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'When I the word 'run' sayeth, thou must run'!
on 11 August 2014
A novelty tie-in book needs to achieve a number of things to be any good: quite apart from being funny, witty and unusual, it needs to tread the fine line between not being too silly, thus risking losing sight of the appeal of the source brand, or too serious, losing the ovelty factor. The Shakespeare Notebooks manages to tread this line, just. There are segments that sail perilously close to one or the other, sometimes in the same piece!
The principal aim of this book is to try and present various brief snippets of the Doctor's life through the prism of the World's Greatest Playwright. If you are looking for details of the pair's many meetings or a coherent story/stories, then you are looking in the wrong place. What we get are a series of short segments of 'Shakespeare's' writings, all of which show the playwright had a greater knowledge of both the Doctor and his world than hitherto imagined.
The segments included are varied and alledgedly come from a variety of sources, some more coherent than others. The sonnets are witty and well written, the rough drafts and treatments entertaining and the diary segments, just plain odd. However, it is in the play fragments that we can find some of the best, and most frustrating, material. It feels a little like these go one conceit too far: are the writers trying to purport that the Doctor invegled himself into Shakespeare's plays and thus needed to be written out in rewrites, or was he present at the actual historical events Shakespeare was dramatising and he was merely being historically accurate?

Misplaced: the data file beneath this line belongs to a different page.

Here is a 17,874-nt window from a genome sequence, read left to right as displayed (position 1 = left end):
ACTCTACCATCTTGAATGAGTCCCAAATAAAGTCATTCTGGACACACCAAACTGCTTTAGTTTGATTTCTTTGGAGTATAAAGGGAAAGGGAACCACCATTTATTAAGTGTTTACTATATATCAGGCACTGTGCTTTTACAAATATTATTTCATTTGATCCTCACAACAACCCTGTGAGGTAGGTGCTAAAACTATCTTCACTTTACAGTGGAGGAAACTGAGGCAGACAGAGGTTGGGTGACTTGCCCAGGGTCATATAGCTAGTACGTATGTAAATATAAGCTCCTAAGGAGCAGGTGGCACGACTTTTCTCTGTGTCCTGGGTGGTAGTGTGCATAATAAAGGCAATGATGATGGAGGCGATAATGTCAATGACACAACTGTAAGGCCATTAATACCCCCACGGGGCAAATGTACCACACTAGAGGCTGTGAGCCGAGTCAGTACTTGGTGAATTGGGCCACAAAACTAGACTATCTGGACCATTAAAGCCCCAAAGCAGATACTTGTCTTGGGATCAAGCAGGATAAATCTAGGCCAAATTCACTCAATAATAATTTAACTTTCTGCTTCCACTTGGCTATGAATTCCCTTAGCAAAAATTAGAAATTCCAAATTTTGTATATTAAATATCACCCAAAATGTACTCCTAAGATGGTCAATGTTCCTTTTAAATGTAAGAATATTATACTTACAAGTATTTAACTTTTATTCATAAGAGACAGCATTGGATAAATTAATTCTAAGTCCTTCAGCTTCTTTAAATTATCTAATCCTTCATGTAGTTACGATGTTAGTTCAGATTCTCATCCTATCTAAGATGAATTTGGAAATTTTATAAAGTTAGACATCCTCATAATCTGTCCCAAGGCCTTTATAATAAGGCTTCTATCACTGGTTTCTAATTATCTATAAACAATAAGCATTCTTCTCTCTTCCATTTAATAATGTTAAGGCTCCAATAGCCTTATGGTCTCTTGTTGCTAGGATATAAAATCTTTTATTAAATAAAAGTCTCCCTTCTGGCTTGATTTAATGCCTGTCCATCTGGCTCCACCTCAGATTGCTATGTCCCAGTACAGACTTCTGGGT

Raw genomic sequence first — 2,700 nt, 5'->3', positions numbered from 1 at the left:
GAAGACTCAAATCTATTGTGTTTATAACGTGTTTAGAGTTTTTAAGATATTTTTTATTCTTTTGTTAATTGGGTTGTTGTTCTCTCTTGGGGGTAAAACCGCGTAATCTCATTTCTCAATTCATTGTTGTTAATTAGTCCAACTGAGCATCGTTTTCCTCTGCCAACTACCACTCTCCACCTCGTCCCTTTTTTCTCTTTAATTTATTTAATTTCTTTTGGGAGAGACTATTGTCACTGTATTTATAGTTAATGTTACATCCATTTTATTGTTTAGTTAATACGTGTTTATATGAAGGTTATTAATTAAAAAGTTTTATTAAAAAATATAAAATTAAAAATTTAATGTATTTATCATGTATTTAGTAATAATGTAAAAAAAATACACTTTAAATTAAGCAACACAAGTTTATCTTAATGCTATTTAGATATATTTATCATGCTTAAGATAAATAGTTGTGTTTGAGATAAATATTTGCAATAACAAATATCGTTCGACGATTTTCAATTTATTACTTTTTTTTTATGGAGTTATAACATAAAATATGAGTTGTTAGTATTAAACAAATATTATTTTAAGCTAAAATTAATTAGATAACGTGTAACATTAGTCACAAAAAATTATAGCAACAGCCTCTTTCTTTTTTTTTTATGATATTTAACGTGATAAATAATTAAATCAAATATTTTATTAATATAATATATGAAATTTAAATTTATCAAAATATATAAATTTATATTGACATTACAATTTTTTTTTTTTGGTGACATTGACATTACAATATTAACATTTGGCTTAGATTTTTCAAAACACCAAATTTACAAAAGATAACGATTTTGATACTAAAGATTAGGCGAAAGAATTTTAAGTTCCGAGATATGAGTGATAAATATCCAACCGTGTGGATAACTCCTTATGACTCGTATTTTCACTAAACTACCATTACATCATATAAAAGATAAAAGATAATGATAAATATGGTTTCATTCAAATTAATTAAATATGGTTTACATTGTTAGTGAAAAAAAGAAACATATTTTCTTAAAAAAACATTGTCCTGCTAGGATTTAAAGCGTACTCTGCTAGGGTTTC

However, this minor confusion aside, the writing here is absolutely fabulous, a love letter to the works of Shakespeare by those more used to writing of Dalek battles than star-crossed lovers. Some characters seem more willing to enter into the style than others, with ccasionally odd turns of phrases giving familiar lines a new slant. It is quite clear that all involved had a strong knowledge and understanding of both of the worlds they were combining.
And knowledge and understanding are both things the reader would benefit from. Knowledge of both classic and new Who is absolutely essential to get the most from all the segments, a lack of knowledge in one or the other will seriously reduce the quantity of material you will follow. Also, if you have no knowledge or understanding of Shakespeare (shame on you!), you will struggle. That said, a DEEP knowledge is not actually required; if you know Shakespeare's writing style and the basic plots of some of his plays, you'll get through fine (but if you understand the plot of Twelfth Night, could you explain it to the Fifth Doctor?).
This is not a book to read end to end, it has been designed to be dipped into, a few sonnets read here, the 'original drafts' of a famous play perused there; reading too much at once feels a little disjointed and gets confusing. To go into specifics of any of the contents would be to spoil the wealth of gems contained within. I'll simply say that I am quite convinced that there are already some drama groups working out how to put on the 'new' versions of Macbeth, Romeo and Juliet or any of a number of the works included.
Thoroughly recommended for a light Autumn evening. See if you can get some friends together to act out scenes for unsuspecting family members, it'll make for a memorable evening!